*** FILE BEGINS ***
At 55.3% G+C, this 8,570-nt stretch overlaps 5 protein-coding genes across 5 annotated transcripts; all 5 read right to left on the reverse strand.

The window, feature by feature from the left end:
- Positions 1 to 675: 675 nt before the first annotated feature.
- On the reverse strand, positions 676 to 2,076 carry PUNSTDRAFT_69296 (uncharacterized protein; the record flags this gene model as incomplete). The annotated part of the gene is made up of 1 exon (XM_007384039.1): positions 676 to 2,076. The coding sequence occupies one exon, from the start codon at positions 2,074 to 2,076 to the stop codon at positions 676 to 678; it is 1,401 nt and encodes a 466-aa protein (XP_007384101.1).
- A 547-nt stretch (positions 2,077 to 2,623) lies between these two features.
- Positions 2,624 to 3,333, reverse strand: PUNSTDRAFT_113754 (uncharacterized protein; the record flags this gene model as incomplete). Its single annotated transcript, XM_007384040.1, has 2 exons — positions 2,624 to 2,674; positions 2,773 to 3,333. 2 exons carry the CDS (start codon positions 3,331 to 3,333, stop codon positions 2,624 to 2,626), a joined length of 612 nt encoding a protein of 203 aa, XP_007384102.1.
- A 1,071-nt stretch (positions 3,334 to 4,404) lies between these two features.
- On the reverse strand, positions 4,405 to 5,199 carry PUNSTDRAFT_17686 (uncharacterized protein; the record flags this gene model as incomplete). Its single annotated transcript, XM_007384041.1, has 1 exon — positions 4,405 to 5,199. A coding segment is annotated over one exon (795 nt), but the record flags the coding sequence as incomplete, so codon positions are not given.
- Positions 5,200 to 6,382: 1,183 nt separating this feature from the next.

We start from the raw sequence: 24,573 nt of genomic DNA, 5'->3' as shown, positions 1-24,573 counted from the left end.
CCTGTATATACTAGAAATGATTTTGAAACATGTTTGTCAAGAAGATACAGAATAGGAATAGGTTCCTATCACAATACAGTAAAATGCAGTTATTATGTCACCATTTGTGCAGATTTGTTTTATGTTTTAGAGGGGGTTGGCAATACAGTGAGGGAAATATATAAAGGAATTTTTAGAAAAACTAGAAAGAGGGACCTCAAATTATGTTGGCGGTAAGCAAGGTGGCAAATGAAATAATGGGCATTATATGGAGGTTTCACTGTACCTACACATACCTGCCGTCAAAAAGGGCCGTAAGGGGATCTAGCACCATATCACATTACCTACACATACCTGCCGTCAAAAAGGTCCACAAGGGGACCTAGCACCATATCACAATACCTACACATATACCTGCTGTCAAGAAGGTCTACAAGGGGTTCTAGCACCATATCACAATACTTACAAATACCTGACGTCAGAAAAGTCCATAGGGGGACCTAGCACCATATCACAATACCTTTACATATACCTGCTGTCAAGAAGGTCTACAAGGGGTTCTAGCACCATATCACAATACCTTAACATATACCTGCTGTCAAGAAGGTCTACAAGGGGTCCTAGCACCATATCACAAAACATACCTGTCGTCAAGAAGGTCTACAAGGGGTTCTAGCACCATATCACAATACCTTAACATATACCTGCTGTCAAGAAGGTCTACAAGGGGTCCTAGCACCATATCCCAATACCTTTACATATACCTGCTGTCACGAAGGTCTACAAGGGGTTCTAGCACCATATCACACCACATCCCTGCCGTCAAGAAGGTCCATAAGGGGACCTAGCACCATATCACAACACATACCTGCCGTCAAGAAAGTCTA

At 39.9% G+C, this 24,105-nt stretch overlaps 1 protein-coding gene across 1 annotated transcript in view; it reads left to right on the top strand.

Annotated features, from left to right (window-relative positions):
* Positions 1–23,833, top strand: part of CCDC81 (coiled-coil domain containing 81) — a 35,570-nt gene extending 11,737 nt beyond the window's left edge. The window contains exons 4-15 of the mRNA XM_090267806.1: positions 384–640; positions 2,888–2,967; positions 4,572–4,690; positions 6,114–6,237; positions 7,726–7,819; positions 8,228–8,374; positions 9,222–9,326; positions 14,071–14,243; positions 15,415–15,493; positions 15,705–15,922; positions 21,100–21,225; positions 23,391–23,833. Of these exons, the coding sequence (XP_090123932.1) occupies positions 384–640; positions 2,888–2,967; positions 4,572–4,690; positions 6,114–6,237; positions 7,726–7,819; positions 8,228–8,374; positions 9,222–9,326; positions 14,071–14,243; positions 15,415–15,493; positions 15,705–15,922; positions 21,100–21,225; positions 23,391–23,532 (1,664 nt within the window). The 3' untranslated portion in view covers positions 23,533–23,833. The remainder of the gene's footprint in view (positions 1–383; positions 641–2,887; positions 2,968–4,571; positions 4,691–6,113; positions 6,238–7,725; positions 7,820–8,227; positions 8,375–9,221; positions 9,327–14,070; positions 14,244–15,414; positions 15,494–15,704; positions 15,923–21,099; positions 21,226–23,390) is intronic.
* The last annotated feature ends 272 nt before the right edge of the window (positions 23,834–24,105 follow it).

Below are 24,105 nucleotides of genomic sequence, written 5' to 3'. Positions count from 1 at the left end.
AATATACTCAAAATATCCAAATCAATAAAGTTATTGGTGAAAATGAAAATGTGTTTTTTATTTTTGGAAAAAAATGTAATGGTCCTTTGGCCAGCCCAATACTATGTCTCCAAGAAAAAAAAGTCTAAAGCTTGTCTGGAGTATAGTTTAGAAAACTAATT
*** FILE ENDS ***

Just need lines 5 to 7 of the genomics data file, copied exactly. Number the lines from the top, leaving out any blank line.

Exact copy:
- A 547-nt stretch (positions 2,077 to 2,623) lies between these two features.
- Positions 2,624 to 3,333, reverse strand: PUNSTDRAFT_113754 (uncharacterized protein; the record flags this gene model as incomplete). Its single annotated transcript, XM_007384040.1, has 2 exons — positions 2,624 to 2,674; positions 2,773 to 3,333. 2 exons carry the CDS (start codon positions 3,331 to 3,333, stop codon positions 2,624 to 2,626), a joined length of 612 nt encoding a protein of 203 aa, XP_007384102.1.
- A 1,071-nt stretch (positions 3,334 to 4,404) lies between these two features.